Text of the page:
United Way


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Financial Stability has been one of United Way’s focus areas for years, along with Education, Health, and Capacity Building. But given how often people ask me what it means, I guess we haven’t done a good job of describing it.

A financially stable household has these four things going for it: 1.) Enough income to meet basic needs, meaning food, shelter, health care and other daily expenses; 2.) Enough income to save a little on top of basic needs; 3.) The knowledge to manage a household budget and credit; 4.) The ability to purchase an asset, such as housing, transportation or an education.

Seems reasonable, right? So how much money is that? Here’s what the 2014 ALICE Report tells us:


Sure, a lot of people manage to get by on less money. But all it takes is one unexpected bill—a car repair, an unplanned doctor’s visit, a higher-than-expected heating bill during a cold winter—and a household goes into a financial spiral that can lead to poverty.

Now here’s the other side of the coin: When people are in poverty or near it (what we call ALICE—Asset Limited, Income Constrained, Employed), it isn’t just “their” problem. It’s everyone’s problem. Financial instability affects workplace productivity, cost of health care, education programs, even transportation issues.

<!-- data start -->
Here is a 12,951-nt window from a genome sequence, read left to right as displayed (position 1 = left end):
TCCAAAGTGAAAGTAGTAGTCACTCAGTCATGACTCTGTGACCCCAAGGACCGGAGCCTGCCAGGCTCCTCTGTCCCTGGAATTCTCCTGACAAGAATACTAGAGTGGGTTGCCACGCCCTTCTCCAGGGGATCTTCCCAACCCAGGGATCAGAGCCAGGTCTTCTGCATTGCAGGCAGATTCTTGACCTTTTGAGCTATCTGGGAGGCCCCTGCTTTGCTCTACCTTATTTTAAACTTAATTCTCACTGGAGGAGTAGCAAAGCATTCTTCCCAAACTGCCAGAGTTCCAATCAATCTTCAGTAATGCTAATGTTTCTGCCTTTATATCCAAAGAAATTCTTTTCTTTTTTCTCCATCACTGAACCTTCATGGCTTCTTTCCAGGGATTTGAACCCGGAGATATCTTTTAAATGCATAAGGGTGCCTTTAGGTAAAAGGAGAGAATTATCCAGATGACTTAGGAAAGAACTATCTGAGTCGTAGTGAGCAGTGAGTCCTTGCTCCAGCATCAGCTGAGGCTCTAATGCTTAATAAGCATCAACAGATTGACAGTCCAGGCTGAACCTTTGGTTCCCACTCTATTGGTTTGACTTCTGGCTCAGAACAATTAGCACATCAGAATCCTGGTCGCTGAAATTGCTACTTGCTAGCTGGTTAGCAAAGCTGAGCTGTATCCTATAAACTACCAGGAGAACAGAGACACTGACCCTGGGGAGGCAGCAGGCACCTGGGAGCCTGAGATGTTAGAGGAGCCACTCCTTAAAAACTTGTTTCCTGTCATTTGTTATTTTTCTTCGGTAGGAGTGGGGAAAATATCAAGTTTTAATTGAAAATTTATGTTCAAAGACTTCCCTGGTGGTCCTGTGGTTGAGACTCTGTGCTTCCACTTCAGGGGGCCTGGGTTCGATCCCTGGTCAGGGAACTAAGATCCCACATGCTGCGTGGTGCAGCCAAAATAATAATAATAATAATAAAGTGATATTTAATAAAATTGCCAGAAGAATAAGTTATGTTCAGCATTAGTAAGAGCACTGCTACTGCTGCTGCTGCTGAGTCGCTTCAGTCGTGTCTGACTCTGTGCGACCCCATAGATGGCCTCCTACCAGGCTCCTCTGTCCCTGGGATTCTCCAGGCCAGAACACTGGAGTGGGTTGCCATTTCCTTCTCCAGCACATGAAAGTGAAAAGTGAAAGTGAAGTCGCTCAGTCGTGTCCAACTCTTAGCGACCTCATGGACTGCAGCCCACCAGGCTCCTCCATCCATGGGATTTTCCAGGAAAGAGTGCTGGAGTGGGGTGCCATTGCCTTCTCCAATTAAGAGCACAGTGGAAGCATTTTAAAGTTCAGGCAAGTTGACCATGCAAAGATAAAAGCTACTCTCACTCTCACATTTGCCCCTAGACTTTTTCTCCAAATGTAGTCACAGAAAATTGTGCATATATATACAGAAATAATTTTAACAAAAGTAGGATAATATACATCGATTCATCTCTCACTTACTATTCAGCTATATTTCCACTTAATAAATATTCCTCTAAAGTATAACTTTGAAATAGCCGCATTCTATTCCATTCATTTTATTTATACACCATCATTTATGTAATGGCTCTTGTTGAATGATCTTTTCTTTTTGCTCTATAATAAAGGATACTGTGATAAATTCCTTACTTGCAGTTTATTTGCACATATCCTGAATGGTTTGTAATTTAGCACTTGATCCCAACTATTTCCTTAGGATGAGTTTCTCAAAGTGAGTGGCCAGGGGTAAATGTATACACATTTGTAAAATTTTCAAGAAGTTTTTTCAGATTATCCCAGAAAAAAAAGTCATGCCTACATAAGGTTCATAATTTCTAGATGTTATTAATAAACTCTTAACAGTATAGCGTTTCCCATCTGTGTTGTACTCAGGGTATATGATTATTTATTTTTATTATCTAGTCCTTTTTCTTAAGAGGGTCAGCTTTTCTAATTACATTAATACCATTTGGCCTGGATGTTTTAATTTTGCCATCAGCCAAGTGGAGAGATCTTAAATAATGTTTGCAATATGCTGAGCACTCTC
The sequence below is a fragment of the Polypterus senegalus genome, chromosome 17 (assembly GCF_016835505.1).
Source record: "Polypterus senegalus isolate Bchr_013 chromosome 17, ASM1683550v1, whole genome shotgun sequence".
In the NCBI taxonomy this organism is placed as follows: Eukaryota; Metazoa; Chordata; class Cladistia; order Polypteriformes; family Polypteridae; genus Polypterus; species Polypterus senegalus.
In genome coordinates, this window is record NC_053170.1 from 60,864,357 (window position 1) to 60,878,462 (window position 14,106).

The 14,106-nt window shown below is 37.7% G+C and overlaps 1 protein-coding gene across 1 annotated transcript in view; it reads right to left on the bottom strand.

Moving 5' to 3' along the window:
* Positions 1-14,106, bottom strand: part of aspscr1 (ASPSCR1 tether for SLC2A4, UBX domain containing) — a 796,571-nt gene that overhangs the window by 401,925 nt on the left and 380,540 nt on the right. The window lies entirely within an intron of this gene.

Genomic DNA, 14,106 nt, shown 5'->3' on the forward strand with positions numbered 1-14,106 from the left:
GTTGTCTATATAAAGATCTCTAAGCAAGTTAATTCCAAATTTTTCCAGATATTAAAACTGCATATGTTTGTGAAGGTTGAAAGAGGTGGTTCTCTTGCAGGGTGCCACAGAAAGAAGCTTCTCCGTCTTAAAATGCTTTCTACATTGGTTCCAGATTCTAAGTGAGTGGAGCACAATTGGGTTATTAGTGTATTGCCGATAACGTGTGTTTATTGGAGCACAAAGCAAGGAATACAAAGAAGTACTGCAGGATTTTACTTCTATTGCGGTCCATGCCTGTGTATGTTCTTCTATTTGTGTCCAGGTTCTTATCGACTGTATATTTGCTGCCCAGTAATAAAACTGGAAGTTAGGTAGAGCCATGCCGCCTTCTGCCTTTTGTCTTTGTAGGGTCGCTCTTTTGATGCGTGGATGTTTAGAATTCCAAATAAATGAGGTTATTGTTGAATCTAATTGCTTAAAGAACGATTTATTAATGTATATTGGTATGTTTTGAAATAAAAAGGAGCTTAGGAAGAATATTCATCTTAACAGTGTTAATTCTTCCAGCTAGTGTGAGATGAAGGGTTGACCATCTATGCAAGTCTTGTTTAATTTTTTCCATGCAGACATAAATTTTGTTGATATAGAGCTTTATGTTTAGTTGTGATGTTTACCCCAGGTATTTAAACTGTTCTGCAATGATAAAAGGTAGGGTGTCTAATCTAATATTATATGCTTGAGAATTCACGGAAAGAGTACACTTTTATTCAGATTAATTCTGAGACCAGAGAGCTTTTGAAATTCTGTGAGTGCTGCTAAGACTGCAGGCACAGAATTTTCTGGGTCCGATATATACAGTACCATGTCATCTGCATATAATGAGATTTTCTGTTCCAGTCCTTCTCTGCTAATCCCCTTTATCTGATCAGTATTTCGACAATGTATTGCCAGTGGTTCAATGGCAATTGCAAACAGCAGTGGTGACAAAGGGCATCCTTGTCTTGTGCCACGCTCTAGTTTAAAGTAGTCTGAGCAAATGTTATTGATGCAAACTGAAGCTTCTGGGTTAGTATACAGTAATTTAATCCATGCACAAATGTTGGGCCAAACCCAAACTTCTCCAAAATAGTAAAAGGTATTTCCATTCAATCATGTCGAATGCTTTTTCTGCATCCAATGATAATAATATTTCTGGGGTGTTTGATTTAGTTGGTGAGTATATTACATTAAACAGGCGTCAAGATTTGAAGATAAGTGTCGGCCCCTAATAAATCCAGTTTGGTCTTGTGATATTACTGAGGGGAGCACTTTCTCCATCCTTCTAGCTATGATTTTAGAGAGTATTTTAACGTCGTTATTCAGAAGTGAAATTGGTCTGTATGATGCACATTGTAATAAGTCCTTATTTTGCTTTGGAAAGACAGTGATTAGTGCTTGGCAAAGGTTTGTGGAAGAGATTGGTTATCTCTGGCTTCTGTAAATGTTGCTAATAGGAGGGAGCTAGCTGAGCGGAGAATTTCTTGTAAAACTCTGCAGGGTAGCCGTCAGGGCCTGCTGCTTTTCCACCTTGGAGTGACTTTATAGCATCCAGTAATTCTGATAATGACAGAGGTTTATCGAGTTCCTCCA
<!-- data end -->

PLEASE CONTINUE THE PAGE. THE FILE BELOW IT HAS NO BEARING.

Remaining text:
Just as the effects are widespread, so are the steps we need to take to create a more financially stable community. We need kids to succeed in school so they can go on to good careers. We need transportation supports so employees can get to work. We need financial management training so people can budget better. We need job skills training, child care access, healthy lifestyle tools, and much more.

That’s where United Way is focusing its energies. We’re looking at every program, partnership and support opportunity through the lens of financial stability. We’re also paying close attention to racial and economic disparities, looking for ways to promote equity across our work. Our eyes are on the vision: A community rich in opportunities to eliminate poverty and allow all people to achieve financial stability and success.

I’m excited by these opportunities! How about you? Share your thoughts by email (ktoll@uwjackson.org), give me a call (517-784-0511) or comment on Facebook.

Ken Toll
Executive Director
United Way of Jackson County

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